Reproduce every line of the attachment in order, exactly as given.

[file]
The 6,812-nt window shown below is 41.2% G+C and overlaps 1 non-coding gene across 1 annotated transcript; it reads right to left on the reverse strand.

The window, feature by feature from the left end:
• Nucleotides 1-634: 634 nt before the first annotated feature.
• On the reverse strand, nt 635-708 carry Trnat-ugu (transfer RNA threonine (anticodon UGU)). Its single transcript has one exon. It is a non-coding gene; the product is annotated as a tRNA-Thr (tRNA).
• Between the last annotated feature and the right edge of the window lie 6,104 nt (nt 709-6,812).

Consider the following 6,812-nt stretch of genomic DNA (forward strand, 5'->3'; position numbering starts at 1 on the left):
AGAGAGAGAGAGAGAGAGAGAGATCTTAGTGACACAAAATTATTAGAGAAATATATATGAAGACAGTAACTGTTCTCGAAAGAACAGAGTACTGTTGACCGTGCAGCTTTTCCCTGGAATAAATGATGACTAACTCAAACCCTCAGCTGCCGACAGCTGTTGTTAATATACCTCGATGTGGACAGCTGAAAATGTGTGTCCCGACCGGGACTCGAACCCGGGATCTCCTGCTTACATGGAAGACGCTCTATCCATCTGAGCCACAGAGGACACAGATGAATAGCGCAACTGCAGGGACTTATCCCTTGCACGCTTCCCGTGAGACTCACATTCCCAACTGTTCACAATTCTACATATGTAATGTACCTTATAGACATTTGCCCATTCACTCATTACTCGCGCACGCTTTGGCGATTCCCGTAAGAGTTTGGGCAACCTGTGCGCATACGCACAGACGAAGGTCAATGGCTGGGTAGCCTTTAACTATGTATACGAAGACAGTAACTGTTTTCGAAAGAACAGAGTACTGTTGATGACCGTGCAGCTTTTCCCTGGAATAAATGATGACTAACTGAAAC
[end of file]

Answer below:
The 6,812-nt window shown below is 41.2% G+C and overlaps 1 non-coding gene across 1 annotated transcript; it reads right to left on the reverse strand.

The window, feature by feature from the left end:
• Nucleotides 1-634: 634 nt before the first annotated feature.
• On the reverse strand, nt 635-708 carry Trnat-ugu (transfer RNA threonine (anticodon UGU)). Its single transcript has one exon. It is a non-coding gene; the product is annotated as a tRNA-Thr (tRNA).
• Between the last annotated feature and the right edge of the window lie 6,104 nt (nt 709-6,812).

Consider the following 6,812-nt stretch of genomic DNA (forward strand, 5'->3'; position numbering starts at 1 on the left):
AGAGAGAGAGAGAGAGAGAGAGATCTTAGTGACACAAAATTATTAGAGAAATATATATGAAGACAGTAACTGTTCTCGAAAGAACAGAGTACTGTTGACCGTGCAGCTTTTCCCTGGAATAAATGATGACTAACTCAAACCCTCAGCTGCCGACAGCTGTTGTTAATATACCTCGATGTGGACAGCTGAAAATGTGTGTCCCGACCGGGACTCGAACCCGGGATCTCCTGCTTACATGGAAGACGCTCTATCCATCTGAGCCACAGAGGACACAGATGAATAGCGCAACTGCAGGGACTTATCCCTTGCACGCTTCCCGTGAGACTCACATTCCCAACTGTTCACAATTCTACATATGTAATGTACCTTATAGACATTTGCCCATTCACTCATTACTCGCGCACGCTTTGGCGATTCCCGTAAGAGTTTGGGCAACCTGTGCGCATACGCACAGACGAAGGTCAATGGCTGGGTAGCCTTTAACTATGTATACGAAGACAGTAACTGTTTTCGAAAGAACAGAGTACTGTTGATGACCGTGCAGCTTTTCCCTGGAATAAATGATGACTAACTGAAAC